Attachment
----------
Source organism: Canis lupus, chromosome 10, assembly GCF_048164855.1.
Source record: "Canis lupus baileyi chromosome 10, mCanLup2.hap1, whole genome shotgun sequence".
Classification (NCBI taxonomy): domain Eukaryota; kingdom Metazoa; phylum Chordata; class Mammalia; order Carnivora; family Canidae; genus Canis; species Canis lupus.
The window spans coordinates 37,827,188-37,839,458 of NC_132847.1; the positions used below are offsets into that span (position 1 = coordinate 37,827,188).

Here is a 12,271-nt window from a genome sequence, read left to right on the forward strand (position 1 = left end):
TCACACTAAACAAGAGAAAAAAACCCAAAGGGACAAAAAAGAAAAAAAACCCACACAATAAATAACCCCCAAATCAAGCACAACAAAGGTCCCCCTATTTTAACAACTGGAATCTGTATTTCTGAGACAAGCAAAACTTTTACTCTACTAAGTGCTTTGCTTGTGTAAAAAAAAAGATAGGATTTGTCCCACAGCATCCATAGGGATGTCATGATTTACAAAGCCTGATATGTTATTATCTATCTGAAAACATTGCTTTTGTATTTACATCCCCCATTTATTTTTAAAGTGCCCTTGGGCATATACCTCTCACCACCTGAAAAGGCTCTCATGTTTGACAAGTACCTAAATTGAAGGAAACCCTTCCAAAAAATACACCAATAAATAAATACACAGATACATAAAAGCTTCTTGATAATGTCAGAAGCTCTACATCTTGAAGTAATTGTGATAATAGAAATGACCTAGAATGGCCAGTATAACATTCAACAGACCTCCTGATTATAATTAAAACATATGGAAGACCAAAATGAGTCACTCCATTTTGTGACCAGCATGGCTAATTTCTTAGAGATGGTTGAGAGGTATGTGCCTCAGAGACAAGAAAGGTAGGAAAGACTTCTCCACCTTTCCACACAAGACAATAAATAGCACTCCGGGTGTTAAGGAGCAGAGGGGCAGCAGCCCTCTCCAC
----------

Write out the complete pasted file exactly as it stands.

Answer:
Source organism: Canis lupus, chromosome 10, assembly GCF_048164855.1.
Source record: "Canis lupus baileyi chromosome 10, mCanLup2.hap1, whole genome shotgun sequence".
Classification (NCBI taxonomy): domain Eukaryota; kingdom Metazoa; phylum Chordata; class Mammalia; order Carnivora; family Canidae; genus Canis; species Canis lupus.
The window spans coordinates 37,827,188-37,839,458 of NC_132847.1; the positions used below are offsets into that span (position 1 = coordinate 37,827,188).

Here is a 12,271-nt window from a genome sequence, read left to right on the forward strand (position 1 = left end):
TCACACTAAACAAGAGAAAAAAACCCAAAGGGACAAAAAAGAAAAAAAACCCACACAATAAATAACCCCCAAATCAAGCACAACAAAGGTCCCCCTATTTTAACAACTGGAATCTGTATTTCTGAGACAAGCAAAACTTTTACTCTACTAAGTGCTTTGCTTGTGTAAAAAAAAAGATAGGATTTGTCCCACAGCATCCATAGGGATGTCATGATTTACAAAGCCTGATATGTTATTATCTATCTGAAAACATTGCTTTTGTATTTACATCCCCCATTTATTTTTAAAGTGCCCTTGGGCATATACCTCTCACCACCTGAAAAGGCTCTCATGTTTGACAAGTACCTAAATTGAAGGAAACCCTTCCAAAAAATACACCAATAAATAAATACACAGATACATAAAAGCTTCTTGATAATGTCAGAAGCTCTACATCTTGAAGTAATTGTGATAATAGAAATGACCTAGAATGGCCAGTATAACATTCAACAGACCTCCTGATTATAATTAAAACATATGGAAGACCAAAATGAGTCACTCCATTTTGTGACCAGCATGGCTAATTTCTTAGAGATGGTTGAGAGGTATGTGCCTCAGAGACAAGAAAGGTAGGAAAGACTTCTCCACCTTTCCACACAAGACAATAAATAGCACTCCGGGTGTTAAGGAGCAGAGGGGCAGCAGCCCTCTCCAC